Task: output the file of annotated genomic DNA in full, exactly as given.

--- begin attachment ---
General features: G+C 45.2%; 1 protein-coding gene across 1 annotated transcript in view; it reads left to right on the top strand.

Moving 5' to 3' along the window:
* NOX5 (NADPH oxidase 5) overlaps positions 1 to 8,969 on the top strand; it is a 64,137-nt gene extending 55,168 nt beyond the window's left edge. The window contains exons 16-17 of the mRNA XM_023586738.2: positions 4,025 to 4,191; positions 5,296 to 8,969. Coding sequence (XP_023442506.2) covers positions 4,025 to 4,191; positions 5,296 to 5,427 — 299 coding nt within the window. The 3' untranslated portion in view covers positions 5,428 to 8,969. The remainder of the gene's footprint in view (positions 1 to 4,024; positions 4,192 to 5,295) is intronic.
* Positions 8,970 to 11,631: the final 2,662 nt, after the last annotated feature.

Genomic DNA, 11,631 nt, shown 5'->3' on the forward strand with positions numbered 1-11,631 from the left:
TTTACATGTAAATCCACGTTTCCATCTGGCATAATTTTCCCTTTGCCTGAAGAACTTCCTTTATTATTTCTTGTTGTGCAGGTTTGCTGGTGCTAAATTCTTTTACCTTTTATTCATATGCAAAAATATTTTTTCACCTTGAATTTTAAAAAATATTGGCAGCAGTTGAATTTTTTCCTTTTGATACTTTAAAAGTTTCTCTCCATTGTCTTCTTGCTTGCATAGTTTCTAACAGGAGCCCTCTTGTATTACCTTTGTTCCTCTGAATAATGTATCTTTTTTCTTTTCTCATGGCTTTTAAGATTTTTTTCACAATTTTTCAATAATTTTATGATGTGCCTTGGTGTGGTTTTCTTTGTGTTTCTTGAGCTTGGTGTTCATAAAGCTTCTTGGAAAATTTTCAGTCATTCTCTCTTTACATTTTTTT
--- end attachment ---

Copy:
General features: G+C 45.2%; 1 protein-coding gene across 1 annotated transcript in view; it reads left to right on the top strand.

Moving 5' to 3' along the window:
* NOX5 (NADPH oxidase 5) overlaps positions 1 to 8,969 on the top strand; it is a 64,137-nt gene extending 55,168 nt beyond the window's left edge. The window contains exons 16-17 of the mRNA XM_023586738.2: positions 4,025 to 4,191; positions 5,296 to 8,969. Coding sequence (XP_023442506.2) covers positions 4,025 to 4,191; positions 5,296 to 5,427 — 299 coding nt within the window. The 3' untranslated portion in view covers positions 5,428 to 8,969. The remainder of the gene's footprint in view (positions 1 to 4,024; positions 4,192 to 5,295) is intronic.
* Positions 8,970 to 11,631: the final 2,662 nt, after the last annotated feature.

Genomic DNA, 11,631 nt, shown 5'->3' on the forward strand with positions numbered 1-11,631 from the left:
TTTACATGTAAATCCACGTTTCCATCTGGCATAATTTTCCCTTTGCCTGAAGAACTTCCTTTATTATTTCTTGTTGTGCAGGTTTGCTGGTGCTAAATTCTTTTACCTTTTATTCATATGCAAAAATATTTTTTCACCTTGAATTTTAAAAAATATTGGCAGCAGTTGAATTTTTTCCTTTTGATACTTTAAAAGTTTCTCTCCATTGTCTTCTTGCTTGCATAGTTTCTAACAGGAGCCCTCTTGTATTACCTTTGTTCCTCTGAATAATGTATCTTTTTTCTTTTCTCATGGCTTTTAAGATTTTTTTCACAATTTTTCAATAATTTTATGATGTGCCTTGGTGTGGTTTTCTTTGTGTTTCTTGAGCTTGGTGTTCATAAAGCTTCTTGGAAAATTTTCAGTCATTCTCTCTTTACATTTTTTT